PMI, UK and Euro-zone, January 2016: The manufacturing Purchasing Managers Index (PMI) for the UK showed an improvement in the growth rate with the index at 52.9 (compared to 52.1 for December). Overall, there was an improvement in domestic orders which supported a further increase in manufacturing production - the rate of expansion in output was at its fastest level for 19 months. Although Markit don’t publish separate figures for the sub-sectors of manufacturing, the chart in their news release does point to a strong increase in the PMI for investment goods which was at its highest level since the early part of 2014.
In the euro-zone, the PMI reading was 52.3, lower than the 53.2 recorded in December, but this is still a healthy positive figure and around the level that we have seen over most of the past year. Across the region as a whole, the pace of growth in both orders (both domestic and export) and output slowed, but there was an acceleration in the expansion of employment in the sector and an increase in order backlogs. Although comparisons between countries are not strictly meaningful, the strongest PMI reading in January was for Spain which was at an 8-month high of 55.4, but the reading of exactly 50 for France was a 5-month low for them.
In Asia there was a mixture of trends, with a lower PMI reading in Taiwan and Korea (with the latter moving from above 50 to below that level), while India saw an improvement that took the reading from 49.1 in December to 51.1; Japan and China saw only a marginal change in their index with the former at 52.3, while for China the PMI was 48.4.
In Europe, the index for Russia improved, but was still a fraction below 50, while both Turkey and Poland saw their PMI readings fall to 50.9; in contrast, the PMI reading for the Czech Republic picked up again in January to stand at 56.9, its highest level since July 2015 and the highest among the countries we monitor. The Markit PMI reading for the USA improved to 52.4 and while both Canada (49.3) and Brazil (47.4) also saw an improvement, their readings remain in negative territory; with a reading of 52.2, Mexico was only a smidgeon lower than in December.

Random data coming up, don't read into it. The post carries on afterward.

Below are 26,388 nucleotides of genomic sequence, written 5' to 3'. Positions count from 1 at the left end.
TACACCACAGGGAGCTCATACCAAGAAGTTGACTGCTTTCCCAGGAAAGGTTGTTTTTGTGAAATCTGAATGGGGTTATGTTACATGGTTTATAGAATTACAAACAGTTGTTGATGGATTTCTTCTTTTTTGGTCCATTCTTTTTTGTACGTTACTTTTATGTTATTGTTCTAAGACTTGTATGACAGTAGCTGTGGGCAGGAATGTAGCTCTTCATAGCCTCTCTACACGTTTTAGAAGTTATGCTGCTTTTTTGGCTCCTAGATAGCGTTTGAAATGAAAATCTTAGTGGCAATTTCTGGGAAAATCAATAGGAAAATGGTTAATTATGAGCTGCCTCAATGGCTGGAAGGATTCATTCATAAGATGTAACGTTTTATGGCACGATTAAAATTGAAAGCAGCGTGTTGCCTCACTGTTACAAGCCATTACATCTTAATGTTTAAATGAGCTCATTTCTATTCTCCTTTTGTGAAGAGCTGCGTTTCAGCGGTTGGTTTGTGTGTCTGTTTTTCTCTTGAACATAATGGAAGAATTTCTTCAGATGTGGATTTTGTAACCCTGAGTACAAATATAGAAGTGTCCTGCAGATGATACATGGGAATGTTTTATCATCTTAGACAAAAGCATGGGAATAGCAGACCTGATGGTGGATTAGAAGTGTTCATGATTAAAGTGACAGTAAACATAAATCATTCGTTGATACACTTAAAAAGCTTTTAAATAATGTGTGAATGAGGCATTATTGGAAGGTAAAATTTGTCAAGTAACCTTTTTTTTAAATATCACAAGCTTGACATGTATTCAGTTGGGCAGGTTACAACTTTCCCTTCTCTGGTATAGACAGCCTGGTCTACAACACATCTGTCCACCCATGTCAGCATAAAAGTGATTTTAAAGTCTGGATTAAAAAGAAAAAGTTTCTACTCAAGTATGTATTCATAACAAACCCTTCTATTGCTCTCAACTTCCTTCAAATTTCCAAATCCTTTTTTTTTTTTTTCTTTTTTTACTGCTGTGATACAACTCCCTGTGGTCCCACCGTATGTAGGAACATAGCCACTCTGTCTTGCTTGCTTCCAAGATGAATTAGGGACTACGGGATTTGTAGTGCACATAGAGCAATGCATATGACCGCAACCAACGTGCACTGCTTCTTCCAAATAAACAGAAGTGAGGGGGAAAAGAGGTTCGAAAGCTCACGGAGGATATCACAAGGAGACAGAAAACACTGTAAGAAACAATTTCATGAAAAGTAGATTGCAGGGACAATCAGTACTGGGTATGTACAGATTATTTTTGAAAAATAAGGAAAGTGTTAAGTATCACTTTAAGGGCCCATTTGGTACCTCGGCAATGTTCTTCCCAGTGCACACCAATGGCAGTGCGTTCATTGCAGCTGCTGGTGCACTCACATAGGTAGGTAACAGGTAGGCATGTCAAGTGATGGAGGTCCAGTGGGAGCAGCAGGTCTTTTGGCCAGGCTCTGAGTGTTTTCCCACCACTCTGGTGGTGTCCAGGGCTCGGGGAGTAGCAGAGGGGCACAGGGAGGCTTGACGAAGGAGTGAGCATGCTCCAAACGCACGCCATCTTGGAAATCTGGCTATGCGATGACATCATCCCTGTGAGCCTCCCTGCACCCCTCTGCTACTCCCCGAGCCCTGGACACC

All of the Markit PMI reports for major economies around the world are available from their web-site at http://www.markiteconomics.com/Survey/Page.mvc/PressReleases.
EC Economic Sentiment Indicator (ESI), January 2016: The European Commission (EC) compiles its ESI from a range of business surveys across the European Union (EU), including the CBI Industrial Trends Survey which we reported on last week. The latest reading shows quite a sharp drop for both the Euro-zone and the EU as a whole; in the Euro-zone, there was a marked decrease in industrial confidence due to respondents having more pessimistic views on all 3 elements of the indicator (production expectations, current level of orders books and stocks of finished products). For the EU as a whole, the fall in the overall ESI was mainly due to a deterioration in confidence in the service sector.
This is one of the quarterly surveys which has some extra questions; for us, the main one to report on is capacity utilisation which increased to 81.9% for the Euro-zone (from 81.5% in October) and 81.5% for the EU28 as a whole (from 81.2%). Although the overall trend is in the right direction, the UK’s capacity utilisation rate fell to 79.7% (from 80.4% three months ago) which is below its long-run average (since 1990) and the lowest since the middle of 2013.
You can download the European Commission’s report from their web-site at http://ec.europa.eu/economy_finance/db_indicators/surveys/index_en.htm (scroll down and open the drop-down menu for 2016) or request it from MTA.
BEAMA Contract Price Adjustment Service: Do you have long-term contracts, either with customers or suppliers? Have you thought about incorporating something in the contract that allows you to adjust the price according to changes in input costs?
On behalf of members, MTA subscribe to a service provided by our colleagues at BEAMA which gives a monthly track of key indices on labour and materials costs. Of course, you need to get the principle and the relevant formulas included in the contract, but this gives you a way of updating the relevant prices independently.
If you would like more details on this, please contact Geoff Noon (firstname.lastname@example.org) at MTA; we can send you a copy of the latest report and some typical formulae and can have a discussion about whether or not this would be useful for you.